An Interview with Michelle

I met Michelles Aunt at Crystal Life Technology and she shared a story about the courage of her niece (Michelle) traveling the world. I asked her Aunt to give Michelle my information so I could connect with her. A week or so later Michelle emailed me. We became Facebook friends and I interviewed her for the blog. She is living the “Eat Pray Love” dream. Her story is inspiring, informative, and will cultivate bravery for all of us to explore.

Note From Michelle: To give you a little background information, I am a traveler. Some people like to read comics or play tennis, I chose a bit pricier hobby. From the age of seventeen, I have left the US for two weeks up to 9 months at a time exploring new places. When I was seventeen, I spent 3 weeks in Europe, at eighteen I spent 2 weeks in South Africa, and at nineteen I spent 2 weeks in Japan. When I was 20 I had the opportunity to study abroad, so I spent 3 months in Argentina and 6 months in Spain. Over that trip, I visited an additional 11 countries. At the age of 22, I graduated college and a week after graduation, I left for a 3 month trip around Europe, followed by 5 months in Seville, Spain teaching English. I’m currently living in Melbourne, Australia. So at the age of 23, I have visited 27 countries, 6 continents, and I have lived on 4 of them. This is my story, and I hope I something to share with anyone who stumbles upon this.

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Belgium
  1. What is your personal mantra?
    1. Be present. This is the hardest lesson I still haven’t fully learned, but I am working on it every single day. Within the last 6 years, I have done a lot, and that comes with a degree of planning. I find myself constantly looking ahead and planning ahead. But recently I heard a giant HELLLO!!!! Be here, and be now. At the beginning of February, I left Spain because I wasn’t as happy as I wanted to be. I had got myself in a rut and was always looking for the next big thing to do. It was as if I had reached my goal of getting a job, finding an apartment, and making friends and I decided I was done. Now that I have started a new adventure I find myself realizing how good my life really was in Spain. I didn’t put the effort into it that that adventure deserved. I thought I needed to keep moving, when I now know not all adventures directly involve getting on a plane and exposing myself to a new culture. That being said, I don’t regret my move to Australia in the slightest. I am loving it here and am truly happy, but I have found myself rushing the here and now to get to the there and then and it has caused me to miss some really special things.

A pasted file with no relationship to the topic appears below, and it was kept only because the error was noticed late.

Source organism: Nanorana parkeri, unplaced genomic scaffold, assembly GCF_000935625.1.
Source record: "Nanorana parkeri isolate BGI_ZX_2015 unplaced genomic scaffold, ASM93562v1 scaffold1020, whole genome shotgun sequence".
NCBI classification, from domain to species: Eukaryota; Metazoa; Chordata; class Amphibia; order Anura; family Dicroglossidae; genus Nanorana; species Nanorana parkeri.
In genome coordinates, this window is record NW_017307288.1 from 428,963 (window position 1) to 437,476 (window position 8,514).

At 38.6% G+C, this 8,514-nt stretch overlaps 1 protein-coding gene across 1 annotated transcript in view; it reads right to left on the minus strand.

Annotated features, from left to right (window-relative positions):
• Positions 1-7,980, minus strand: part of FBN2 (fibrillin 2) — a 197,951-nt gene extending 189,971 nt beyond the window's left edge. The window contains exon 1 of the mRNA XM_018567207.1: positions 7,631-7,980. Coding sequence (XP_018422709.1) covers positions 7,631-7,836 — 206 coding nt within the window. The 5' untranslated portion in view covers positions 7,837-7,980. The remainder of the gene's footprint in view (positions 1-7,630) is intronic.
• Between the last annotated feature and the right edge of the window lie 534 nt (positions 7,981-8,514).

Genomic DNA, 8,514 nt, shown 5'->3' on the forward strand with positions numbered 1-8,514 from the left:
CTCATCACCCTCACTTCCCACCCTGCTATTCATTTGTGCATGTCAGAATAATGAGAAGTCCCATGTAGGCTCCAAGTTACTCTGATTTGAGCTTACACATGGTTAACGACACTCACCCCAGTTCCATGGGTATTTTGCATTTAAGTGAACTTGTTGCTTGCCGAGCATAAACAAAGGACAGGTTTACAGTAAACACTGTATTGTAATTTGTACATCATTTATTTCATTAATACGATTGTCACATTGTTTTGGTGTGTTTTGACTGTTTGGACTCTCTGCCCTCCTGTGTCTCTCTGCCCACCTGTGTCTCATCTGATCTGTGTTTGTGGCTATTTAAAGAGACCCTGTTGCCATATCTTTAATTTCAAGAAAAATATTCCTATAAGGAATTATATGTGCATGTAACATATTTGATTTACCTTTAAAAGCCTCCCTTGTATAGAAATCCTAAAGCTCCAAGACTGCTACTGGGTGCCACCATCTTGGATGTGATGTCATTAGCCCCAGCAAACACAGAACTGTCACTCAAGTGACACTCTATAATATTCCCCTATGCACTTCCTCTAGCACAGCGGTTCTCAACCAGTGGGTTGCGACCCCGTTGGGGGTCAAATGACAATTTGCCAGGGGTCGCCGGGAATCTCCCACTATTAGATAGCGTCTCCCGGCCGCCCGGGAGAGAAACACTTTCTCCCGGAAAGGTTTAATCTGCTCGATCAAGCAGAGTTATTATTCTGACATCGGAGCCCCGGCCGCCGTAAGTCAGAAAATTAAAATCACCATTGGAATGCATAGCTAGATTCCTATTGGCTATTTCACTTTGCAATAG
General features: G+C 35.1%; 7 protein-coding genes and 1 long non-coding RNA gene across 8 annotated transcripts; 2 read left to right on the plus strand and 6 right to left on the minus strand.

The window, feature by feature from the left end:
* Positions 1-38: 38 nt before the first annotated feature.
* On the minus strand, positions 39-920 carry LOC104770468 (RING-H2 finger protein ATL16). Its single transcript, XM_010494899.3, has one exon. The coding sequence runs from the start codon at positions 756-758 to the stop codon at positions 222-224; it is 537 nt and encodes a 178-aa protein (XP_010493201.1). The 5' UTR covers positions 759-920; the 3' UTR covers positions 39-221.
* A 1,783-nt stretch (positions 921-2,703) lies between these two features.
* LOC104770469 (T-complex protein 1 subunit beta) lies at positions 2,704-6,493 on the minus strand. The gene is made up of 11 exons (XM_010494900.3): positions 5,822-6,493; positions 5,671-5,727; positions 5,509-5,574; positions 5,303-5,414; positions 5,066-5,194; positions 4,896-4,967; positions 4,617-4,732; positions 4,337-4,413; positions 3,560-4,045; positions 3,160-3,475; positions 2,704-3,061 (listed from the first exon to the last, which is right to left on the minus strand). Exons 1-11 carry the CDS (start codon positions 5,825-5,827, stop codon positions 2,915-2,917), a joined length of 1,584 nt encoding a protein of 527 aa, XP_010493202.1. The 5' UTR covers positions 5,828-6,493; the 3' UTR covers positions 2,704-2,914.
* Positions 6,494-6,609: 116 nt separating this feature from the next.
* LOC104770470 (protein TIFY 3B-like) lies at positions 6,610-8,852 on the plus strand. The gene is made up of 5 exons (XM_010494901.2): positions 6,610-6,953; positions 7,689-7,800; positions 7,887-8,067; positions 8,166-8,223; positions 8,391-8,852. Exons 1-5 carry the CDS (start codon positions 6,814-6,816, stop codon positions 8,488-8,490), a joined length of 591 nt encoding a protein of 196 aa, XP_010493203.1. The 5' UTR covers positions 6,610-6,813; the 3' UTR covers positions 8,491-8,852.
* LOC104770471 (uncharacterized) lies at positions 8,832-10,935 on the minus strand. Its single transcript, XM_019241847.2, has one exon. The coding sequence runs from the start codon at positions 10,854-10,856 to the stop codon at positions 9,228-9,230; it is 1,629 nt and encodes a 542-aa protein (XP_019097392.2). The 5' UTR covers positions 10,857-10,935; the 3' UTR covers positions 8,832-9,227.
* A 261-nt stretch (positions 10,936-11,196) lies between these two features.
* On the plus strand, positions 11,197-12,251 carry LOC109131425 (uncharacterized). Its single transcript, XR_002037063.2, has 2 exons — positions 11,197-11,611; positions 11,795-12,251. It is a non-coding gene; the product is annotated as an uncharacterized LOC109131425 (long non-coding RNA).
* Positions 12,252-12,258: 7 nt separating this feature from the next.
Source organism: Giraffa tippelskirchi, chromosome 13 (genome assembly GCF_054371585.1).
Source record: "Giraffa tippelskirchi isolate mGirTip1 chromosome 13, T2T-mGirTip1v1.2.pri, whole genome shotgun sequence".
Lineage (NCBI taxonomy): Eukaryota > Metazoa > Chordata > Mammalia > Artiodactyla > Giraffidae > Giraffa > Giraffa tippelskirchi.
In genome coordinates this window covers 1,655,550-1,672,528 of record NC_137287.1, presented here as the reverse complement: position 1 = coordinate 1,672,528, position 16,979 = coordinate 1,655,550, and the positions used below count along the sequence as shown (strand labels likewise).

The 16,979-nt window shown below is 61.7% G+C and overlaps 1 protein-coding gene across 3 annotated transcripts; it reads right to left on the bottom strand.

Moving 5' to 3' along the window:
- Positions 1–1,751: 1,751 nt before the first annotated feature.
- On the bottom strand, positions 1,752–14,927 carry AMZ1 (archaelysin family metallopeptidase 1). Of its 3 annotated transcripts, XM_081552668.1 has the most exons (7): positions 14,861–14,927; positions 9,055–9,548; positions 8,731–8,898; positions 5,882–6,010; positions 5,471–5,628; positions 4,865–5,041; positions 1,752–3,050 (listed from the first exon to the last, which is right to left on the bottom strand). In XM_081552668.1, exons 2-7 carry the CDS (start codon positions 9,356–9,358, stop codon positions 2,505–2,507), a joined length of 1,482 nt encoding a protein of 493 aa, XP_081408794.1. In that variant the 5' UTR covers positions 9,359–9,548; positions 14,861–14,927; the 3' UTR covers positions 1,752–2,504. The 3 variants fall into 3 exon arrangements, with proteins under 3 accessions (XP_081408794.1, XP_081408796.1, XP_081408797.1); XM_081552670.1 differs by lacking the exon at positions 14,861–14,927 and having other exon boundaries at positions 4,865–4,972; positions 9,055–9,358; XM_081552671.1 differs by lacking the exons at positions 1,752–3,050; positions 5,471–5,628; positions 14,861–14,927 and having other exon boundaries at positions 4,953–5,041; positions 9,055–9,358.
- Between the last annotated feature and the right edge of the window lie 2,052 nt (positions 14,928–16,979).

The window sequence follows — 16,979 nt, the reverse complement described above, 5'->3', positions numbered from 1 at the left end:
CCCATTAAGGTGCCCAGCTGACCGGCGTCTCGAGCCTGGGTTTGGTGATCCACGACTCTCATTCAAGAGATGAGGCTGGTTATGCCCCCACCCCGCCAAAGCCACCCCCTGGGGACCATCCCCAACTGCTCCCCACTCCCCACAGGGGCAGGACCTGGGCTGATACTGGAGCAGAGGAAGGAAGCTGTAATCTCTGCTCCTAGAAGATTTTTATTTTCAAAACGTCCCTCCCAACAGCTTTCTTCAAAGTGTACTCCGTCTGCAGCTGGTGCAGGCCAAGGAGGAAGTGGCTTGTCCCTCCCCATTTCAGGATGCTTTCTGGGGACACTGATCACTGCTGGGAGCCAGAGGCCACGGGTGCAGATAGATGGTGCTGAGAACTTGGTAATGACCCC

2. How did you get the courage and mindset to travel the world at such a young age?1. This may sound funny, but I never felt brave or courageous when I first started traveling. I remember my first trip when I was 17. I was traveling with an organization called People to People Ambassadors for junior high and high school students. I was traveling with a group of 30 other students, but all from Arkansas. This meant that I didn’t know any of them until I met them in the Atlanta airport. I remember when I got back my mom told me how impressed she was with me and how she hadn’t said anything before I left because she was afraid of scaring me. The truth is, traveling has always been a part of me, that it never occurred to me to be scared. I have come to learn that that is a very unique mindset, but it is how I have gotten to where I am today. I think being surrounded by people, like my mom, who has always encouraged me to do what I wanted no matter what helped me to never question if I could do it but to ask when and where.